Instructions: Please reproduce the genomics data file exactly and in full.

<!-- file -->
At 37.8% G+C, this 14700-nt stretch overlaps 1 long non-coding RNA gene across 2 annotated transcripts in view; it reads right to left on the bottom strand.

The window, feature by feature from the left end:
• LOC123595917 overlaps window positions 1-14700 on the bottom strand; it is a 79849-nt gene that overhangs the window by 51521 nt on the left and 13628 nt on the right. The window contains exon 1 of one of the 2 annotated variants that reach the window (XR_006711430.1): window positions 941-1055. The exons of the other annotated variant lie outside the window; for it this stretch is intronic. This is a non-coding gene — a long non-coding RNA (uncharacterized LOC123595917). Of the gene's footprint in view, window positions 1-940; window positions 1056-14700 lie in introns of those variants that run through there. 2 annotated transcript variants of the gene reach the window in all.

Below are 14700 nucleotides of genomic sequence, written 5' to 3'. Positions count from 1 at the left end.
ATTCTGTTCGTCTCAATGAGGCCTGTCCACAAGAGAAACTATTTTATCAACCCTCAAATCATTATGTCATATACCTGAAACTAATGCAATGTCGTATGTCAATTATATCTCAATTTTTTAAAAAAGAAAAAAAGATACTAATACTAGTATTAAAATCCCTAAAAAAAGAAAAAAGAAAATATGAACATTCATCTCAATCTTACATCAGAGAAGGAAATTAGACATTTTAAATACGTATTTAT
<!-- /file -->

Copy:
At 37.8% G+C, this 14700-nt stretch overlaps 1 long non-coding RNA gene across 2 annotated transcripts in view; it reads right to left on the bottom strand.

The window, feature by feature from the left end:
• LOC123595917 overlaps window positions 1-14700 on the bottom strand; it is a 79849-nt gene that overhangs the window by 51521 nt on the left and 13628 nt on the right. The window contains exon 1 of one of the 2 annotated variants that reach the window (XR_006711430.1): window positions 941-1055. The exons of the other annotated variant lie outside the window; for it this stretch is intronic. This is a non-coding gene — a long non-coding RNA (uncharacterized LOC123595917). Of the gene's footprint in view, window positions 1-940; window positions 1056-14700 lie in introns of those variants that run through there. 2 annotated transcript variants of the gene reach the window in all.

Below are 14700 nucleotides of genomic sequence, written 5' to 3'. Positions count from 1 at the left end.
ATTCTGTTCGTCTCAATGAGGCCTGTCCACAAGAGAAACTATTTTATCAACCCTCAAATCATTATGTCATATACCTGAAACTAATGCAATGTCGTATGTCAATTATATCTCAATTTTTTAAAAAAGAAAAAAAGATACTAATACTAGTATTAAAATCCCTAAAAAAAGAAAAAAGAAAATATGAACATTCATCTCAATCTTACATCAGAGAAGGAAATTAGACATTTTAAATACGTATTTAT